Ruth and I just got back from more than a week on the road in Washington, Idaho, and Montana. We visited attractions daily. Our biggest disappointment was the closing of Glacier National Park earlier than expected. One of our best finds was a carriage museum in a small Washington town.
This type of museum is far more popular in Europe where it has been a bigger part of the cultural landscape than in America. This popular attraction in the state of Washington started in 2002 with the donation of 21 carriages owned by the Dennis family. These conveyances were used around the country especially from the late 1800s to the early 1900s and were a common sight. The railroad caused their demise. Horse-drawn, they were messy in cities and often went through messy terrain.
This collection has grown to more than 60 vehicles of every type. One of my favorites was a French type of carriage known as a vis-a-vis. Passengers in these vehicles faced each other, and many of them were used for taxis. A common conveyance was the chuck wagon used on cattle drives. It was led by a trail boss commonly known as Cookie who doubled as a barber and doctor. Almost always a man, he had other functions. This museum has one of these vehicles on display. A landau was how the wealthy got around. They were luxury vehicles.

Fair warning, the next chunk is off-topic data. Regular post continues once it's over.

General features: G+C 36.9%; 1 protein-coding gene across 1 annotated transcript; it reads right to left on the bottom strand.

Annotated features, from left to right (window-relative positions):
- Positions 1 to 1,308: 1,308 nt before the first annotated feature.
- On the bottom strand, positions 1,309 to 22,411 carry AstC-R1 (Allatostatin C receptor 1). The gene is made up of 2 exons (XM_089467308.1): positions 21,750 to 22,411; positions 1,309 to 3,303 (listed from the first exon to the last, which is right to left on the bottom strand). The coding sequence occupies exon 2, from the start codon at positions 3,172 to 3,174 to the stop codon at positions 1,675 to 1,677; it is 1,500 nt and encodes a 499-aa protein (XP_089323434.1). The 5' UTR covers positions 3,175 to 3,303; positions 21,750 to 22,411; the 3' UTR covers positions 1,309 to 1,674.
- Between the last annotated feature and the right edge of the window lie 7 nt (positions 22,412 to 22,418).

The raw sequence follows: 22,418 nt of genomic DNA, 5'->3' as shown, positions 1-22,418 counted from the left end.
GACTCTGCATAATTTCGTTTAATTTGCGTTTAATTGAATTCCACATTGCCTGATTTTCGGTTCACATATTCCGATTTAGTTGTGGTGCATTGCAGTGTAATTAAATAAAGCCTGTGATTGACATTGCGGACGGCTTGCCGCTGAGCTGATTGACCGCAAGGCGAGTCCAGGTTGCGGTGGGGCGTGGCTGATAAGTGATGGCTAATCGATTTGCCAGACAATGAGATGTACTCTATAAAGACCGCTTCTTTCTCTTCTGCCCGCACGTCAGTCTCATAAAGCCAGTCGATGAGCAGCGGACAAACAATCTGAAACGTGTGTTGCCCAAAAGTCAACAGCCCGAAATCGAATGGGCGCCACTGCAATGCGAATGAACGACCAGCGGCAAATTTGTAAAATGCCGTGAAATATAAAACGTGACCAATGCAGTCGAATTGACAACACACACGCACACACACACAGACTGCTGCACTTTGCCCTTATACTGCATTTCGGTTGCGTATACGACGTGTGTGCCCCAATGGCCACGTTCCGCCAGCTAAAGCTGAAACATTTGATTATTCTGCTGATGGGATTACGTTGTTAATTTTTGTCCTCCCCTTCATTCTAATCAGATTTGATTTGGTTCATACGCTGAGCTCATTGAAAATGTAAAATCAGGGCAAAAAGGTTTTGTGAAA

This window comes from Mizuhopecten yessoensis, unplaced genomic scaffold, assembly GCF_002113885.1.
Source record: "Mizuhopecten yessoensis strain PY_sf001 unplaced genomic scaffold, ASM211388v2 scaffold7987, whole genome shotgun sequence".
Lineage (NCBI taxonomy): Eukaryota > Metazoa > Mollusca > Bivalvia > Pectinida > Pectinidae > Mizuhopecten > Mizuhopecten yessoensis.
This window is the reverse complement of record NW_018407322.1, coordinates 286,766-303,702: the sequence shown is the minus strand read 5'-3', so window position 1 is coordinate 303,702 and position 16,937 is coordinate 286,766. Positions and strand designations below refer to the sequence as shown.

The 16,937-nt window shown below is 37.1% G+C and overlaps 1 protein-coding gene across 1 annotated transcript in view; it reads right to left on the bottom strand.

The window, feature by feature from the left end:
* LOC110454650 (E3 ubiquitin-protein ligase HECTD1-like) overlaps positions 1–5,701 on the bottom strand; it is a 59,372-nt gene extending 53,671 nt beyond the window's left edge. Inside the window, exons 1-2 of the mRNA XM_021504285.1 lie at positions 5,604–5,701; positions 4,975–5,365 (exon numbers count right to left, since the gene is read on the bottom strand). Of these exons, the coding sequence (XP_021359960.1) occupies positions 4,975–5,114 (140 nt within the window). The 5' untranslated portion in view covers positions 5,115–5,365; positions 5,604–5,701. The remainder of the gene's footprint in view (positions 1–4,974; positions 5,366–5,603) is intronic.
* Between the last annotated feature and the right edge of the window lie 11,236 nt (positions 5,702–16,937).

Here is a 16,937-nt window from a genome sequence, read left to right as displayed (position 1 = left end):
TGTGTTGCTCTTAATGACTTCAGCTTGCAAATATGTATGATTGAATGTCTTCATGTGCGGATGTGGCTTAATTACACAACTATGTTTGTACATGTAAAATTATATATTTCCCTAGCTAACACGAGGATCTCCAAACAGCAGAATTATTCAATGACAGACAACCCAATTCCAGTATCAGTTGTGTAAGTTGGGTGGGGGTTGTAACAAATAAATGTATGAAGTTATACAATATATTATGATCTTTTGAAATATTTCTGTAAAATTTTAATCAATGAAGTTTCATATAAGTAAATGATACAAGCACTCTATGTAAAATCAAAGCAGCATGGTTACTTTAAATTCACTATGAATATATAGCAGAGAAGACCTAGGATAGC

Studebaker Company began as a wagon manufacturer. It produced lots of conveyances for farmers before making cars. This museum has far more than carriages. It also has lots of period clothing and tools on display. Among it artifacts are many sleighs.
Perhaps its biggest draw is several last-century carriages used in films. On display to be seen are Belle Watling’s landau from Gone with the Wind and Shirley Temple’s lady’s carriage used in The Little Princess. This special carriage is this museum’s youngest vehicle.
I learned a lot about getting around before cars were plentiful. I did not know that wagon trains had a wagon in back of it full of replacement wheels as it started out.